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Fight for science

March for Science

This article was a leaflet distributed by Spirit of Eureka at the “March for Science” rallies in a number of capital cities, on 22nd April.

March for ScienceIn recent years, the Western world has been treating science with contempt. Multinational companies & their associations have opposed climate science research findings for some time, while publicly giving lip-service support.

A 2012 US Union of Concerned Scientists report noted that General Electric backed six environmental research groups accepting the scientific climate change consensus, whilst funding four organizations questioning it.


The multinational oil giant, ConocoPhillips said in 2011 that it “recognizes” human activity leads to climate change yet in 2009, argued against the Environmental Protection Agency’s determination that heat-trapping greenhouse gases were pollutants endangering public welfare.

The US Chamber of Commerce and the US National Association of Manufacturers have doggedly fought greater environmental regulation. Now the situation is even worse with a climate change denier as US President.

David Suzuki, the well-known Canadian scientist, after pointing out that Canadian Prime Minister Stephen Harper cancelled virtually all Canadian research on climate change, put it well: “…the politicians and corporate executives are driven by a totally different set of values, by the drive for profit, for growth, and for power”.

Australia’s sad plight

Malcolm Turnbull came into administrative office with the hopes of many, supposedly renewing the CSIRO focus on climate science—research which once was leading the world—and reversing some of the more than 1000 sackings of the Abbott era. Yet irreplaceable experts such as the CSIRO Fellow Dr John Church, expert in estimating & understanding sea-level rise, is one of the CSIRO scientists who lost their jobs. As the Climate Science Centre head said, “You can’t cut a third of a climate science group and not suffer some damage to reputation” and agreed that the losses would have a major negative impact on Australian research.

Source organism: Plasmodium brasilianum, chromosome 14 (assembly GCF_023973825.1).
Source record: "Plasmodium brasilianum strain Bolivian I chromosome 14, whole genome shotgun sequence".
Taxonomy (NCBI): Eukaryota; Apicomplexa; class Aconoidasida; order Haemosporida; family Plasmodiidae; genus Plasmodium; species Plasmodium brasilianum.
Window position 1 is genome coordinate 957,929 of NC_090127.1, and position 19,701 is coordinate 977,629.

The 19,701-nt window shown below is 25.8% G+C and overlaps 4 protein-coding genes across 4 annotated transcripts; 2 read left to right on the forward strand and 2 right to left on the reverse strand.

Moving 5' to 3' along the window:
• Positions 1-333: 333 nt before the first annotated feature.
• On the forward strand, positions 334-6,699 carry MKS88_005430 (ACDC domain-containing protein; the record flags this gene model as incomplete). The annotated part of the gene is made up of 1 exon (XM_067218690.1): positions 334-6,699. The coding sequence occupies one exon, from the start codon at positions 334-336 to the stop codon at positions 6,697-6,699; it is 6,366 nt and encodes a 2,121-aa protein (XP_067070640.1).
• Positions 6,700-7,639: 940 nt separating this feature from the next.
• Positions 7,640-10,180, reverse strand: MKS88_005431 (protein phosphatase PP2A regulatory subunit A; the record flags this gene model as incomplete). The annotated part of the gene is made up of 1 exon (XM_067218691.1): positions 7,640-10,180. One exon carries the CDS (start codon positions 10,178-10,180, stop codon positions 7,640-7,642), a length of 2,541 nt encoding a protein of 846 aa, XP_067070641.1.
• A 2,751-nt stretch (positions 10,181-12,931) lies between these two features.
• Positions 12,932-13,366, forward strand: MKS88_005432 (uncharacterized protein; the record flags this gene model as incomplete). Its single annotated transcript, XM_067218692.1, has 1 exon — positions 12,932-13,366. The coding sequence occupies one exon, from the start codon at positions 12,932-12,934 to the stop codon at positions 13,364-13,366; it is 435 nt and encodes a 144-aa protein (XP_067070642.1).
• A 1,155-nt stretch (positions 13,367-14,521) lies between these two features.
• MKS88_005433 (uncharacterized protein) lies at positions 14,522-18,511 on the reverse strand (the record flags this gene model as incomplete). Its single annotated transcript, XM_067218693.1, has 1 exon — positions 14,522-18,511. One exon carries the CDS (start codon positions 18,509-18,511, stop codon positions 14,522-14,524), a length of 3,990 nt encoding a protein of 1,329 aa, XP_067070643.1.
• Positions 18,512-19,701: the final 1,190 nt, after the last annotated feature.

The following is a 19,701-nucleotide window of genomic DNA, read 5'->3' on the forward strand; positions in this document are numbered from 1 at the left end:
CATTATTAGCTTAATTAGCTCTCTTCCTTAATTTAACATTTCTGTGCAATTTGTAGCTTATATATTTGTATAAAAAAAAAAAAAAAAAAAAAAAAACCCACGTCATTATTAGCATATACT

Whilst “crying poor” that it must get the deficit down and leaving hundreds of scientists jobless, the Turnbull administration is singing from the multinational hymn book, somehow finding the money to reduce taxes for smaller businesses as the first step towards implementing the Business Council of Australia’s goal of an across-the-board business tax reduction to 22%. The Business Council allows only the very largest corporations as members.

At the same time, the current administration peddles the anti-scientific “clean coal” theory. Burning coal for electricity emits toxic & carcinogenic substances into our air, water & land. The Australian Academy of Technological Science and Engineering estimated coal’s health impacts cost taxpayers $2.6 billion per year and the new plants still produce about 80% of the emissions of an equivalent old plant while renewables such as wind & solar emit zero emissions. Moreover, “clean coal” doesn’t help Australia meet its obligations to reduce its emissions 26-28% by 2030 below 2005 levels.

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